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Hockney

I've heard this sentence in a movie, actually a documentary, and the person says:

"In fact, his shows were quite unique,and he'd bill the music to the fashion models, to the whole catwalk experience."

I'm not sure about the meaning of "he'd bill the music to the fashion models".

Does it mean that he was the first one that used music in a fashion show?

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    Doesn't make any sense to me. Are you sure you heard correctly?
    – Colin Fine
    Jan 2, 2018 at 22:24
  • Are you certain it wasn't 'build'?
    – PerryW
    Jan 2, 2018 at 22:27
  • I put an answer to the question, you can look at it @ColinFine Jan 2, 2018 at 22:51
  • I believe it is another way of saying "it fits the bill", that is, it is quite suitable, it is a perfect match. He would make sure the music matched the models and the catwalk experience. A variant of "fits the bill" is "fits the ticket".
    – TimR
    Jan 3, 2018 at 11:38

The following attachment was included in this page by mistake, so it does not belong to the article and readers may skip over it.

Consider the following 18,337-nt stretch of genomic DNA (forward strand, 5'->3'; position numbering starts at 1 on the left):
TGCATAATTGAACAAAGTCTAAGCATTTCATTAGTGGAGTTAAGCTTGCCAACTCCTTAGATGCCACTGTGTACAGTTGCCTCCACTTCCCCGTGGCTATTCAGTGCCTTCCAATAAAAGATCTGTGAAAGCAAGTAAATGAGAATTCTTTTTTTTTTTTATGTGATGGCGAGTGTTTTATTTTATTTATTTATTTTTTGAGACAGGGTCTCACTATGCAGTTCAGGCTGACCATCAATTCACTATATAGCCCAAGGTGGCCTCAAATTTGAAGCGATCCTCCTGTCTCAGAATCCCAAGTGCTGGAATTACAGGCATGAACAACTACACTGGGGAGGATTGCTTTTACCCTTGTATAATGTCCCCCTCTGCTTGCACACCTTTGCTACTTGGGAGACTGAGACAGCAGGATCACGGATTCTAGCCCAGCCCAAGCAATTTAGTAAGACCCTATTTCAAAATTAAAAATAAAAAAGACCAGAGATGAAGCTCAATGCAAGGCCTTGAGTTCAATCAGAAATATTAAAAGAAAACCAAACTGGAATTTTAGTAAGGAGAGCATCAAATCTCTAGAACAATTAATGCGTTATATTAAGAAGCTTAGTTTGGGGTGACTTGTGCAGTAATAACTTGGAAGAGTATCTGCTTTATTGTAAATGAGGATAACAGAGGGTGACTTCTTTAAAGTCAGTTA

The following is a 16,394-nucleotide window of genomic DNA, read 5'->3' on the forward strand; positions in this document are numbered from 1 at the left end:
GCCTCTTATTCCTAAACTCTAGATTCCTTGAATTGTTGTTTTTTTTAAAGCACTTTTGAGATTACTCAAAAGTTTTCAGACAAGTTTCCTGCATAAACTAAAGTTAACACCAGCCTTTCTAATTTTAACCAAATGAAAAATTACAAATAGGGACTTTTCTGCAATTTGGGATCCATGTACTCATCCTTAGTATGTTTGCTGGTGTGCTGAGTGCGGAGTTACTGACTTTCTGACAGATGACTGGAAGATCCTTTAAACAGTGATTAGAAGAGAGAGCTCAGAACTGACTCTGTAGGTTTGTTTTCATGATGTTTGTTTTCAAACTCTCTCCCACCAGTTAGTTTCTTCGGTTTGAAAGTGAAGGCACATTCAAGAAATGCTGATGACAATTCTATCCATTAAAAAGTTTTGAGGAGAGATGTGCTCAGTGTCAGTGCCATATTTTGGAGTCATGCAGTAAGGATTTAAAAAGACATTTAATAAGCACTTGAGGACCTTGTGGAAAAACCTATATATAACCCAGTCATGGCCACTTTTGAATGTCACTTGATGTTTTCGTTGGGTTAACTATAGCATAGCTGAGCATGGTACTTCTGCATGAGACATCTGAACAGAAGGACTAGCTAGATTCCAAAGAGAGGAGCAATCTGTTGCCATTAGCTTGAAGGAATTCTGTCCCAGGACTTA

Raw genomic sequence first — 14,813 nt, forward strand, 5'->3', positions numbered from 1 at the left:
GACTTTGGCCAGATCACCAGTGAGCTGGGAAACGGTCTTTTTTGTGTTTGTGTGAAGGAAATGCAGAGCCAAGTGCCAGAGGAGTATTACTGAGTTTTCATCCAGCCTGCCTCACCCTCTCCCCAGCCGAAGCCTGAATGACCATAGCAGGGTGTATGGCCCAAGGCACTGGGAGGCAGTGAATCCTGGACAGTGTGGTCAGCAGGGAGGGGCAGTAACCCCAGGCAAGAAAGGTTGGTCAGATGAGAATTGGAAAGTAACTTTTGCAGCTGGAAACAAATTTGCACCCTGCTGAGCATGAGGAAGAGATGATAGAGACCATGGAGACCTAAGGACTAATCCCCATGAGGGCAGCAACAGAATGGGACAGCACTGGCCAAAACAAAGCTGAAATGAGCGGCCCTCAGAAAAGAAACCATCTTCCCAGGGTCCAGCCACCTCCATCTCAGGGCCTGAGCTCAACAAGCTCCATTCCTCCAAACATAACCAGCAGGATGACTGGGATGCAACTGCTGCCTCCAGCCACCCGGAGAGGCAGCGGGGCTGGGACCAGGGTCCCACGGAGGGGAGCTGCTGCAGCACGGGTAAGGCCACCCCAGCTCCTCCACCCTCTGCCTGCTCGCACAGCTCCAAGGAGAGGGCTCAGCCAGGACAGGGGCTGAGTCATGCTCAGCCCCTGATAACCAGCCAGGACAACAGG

• I suspect that the documentary speaker has misused the word, "Bill" and should have used, "Tailor" meaning that personalised music was used for each catwalk model rather than the same music used for all.
    – Joe Dark
    Apr 23, 2022 at 9:45

1 Answer 1

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THE SOURCE 0:51:45

bill

verb [usually passive] If someone is billed to appear in a particular show, it has been advertised that they are going to be in it. She was billed to play the Red Queen in Snow White. [be VERB-ed to-infinitive]

It means: that he would present/ advertise the music at the fashion model-show.

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    You may be right, but it still doesn't make any sense at all to me. I don't see that that meaning fits the context in the slightest. First, this is very rare in the active. Secondly, the original quote doesn't say "he'd bill the music to appear in the show" or even "he'd bill the music to the show" (which I would find odd, but just about comprehensible). It says "he'd bill the music to the fashion models". I can't find any way in which this sense can apply.
    – Colin Fine
    Jan 3, 2018 at 12:26

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